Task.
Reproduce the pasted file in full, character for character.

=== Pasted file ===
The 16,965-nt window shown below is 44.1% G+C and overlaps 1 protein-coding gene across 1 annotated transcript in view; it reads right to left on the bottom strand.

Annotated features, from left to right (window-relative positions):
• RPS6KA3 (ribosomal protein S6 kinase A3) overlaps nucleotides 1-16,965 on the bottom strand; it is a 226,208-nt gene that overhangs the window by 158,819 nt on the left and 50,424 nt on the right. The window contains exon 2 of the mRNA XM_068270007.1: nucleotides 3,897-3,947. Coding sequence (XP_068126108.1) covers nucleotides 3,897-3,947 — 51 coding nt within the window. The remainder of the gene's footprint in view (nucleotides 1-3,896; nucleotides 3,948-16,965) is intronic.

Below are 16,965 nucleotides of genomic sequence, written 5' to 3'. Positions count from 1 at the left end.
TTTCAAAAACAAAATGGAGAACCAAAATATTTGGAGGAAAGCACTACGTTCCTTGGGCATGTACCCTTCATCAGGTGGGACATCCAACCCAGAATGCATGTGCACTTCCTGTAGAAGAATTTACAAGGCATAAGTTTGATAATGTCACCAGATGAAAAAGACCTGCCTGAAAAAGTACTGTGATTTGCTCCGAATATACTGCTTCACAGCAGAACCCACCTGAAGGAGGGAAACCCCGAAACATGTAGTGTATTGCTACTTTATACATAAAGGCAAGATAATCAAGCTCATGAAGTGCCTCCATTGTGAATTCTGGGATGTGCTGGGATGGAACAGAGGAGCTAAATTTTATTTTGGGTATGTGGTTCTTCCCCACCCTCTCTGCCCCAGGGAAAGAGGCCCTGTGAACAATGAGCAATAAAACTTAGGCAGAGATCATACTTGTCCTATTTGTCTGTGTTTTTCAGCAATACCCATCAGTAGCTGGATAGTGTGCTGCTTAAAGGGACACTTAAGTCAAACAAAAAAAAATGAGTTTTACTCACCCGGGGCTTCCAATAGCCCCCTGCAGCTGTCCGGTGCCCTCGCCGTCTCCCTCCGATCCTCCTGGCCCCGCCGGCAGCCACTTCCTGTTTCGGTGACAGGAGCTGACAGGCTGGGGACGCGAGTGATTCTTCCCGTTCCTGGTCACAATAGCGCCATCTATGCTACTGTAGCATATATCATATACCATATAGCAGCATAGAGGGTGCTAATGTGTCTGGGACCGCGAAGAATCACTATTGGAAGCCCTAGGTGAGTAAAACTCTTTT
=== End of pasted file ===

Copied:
The 16,965-nt window shown below is 44.1% G+C and overlaps 1 protein-coding gene across 1 annotated transcript in view; it reads right to left on the bottom strand.

Annotated features, from left to right (window-relative positions):
• RPS6KA3 (ribosomal protein S6 kinase A3) overlaps nucleotides 1-16,965 on the bottom strand; it is a 226,208-nt gene that overhangs the window by 158,819 nt on the left and 50,424 nt on the right. The window contains exon 2 of the mRNA XM_068270007.1: nucleotides 3,897-3,947. Coding sequence (XP_068126108.1) covers nucleotides 3,897-3,947 — 51 coding nt within the window. The remainder of the gene's footprint in view (nucleotides 1-3,896; nucleotides 3,948-16,965) is intronic.

Below are 16,965 nucleotides of genomic sequence, written 5' to 3'. Positions count from 1 at the left end.
TTTCAAAAACAAAATGGAGAACCAAAATATTTGGAGGAAAGCACTACGTTCCTTGGGCATGTACCCTTCATCAGGTGGGACATCCAACCCAGAATGCATGTGCACTTCCTGTAGAAGAATTTACAAGGCATAAGTTTGATAATGTCACCAGATGAAAAAGACCTGCCTGAAAAAGTACTGTGATTTGCTCCGAATATACTGCTTCACAGCAGAACCCACCTGAAGGAGGGAAACCCCGAAACATGTAGTGTATTGCTACTTTATACATAAAGGCAAGATAATCAAGCTCATGAAGTGCCTCCATTGTGAATTCTGGGATGTGCTGGGATGGAACAGAGGAGCTAAATTTTATTTTGGGTATGTGGTTCTTCCCCACCCTCTCTGCCCCAGGGAAAGAGGCCCTGTGAACAATGAGCAATAAAACTTAGGCAGAGATCATACTTGTCCTATTTGTCTGTGTTTTTCAGCAATACCCATCAGTAGCTGGATAGTGTGCTGCTTAAAGGGACACTTAAGTCAAACAAAAAAAAATGAGTTTTACTCACCCGGGGCTTCCAATAGCCCCCTGCAGCTGTCCGGTGCCCTCGCCGTCTCCCTCCGATCCTCCTGGCCCCGCCGGCAGCCACTTCCTGTTTCGGTGACAGGAGCTGACAGGCTGGGGACGCGAGTGATTCTTCCCGTTCCTGGTCACAATAGCGCCATCTATGCTACTGTAGCATATATCATATACCATATAGCAGCATAGAGGGTGCTAATGTGTCTGGGACCGCGAAGAATCACTATTGGAAGCCCTAGGTGAGTAAAACTCTTTT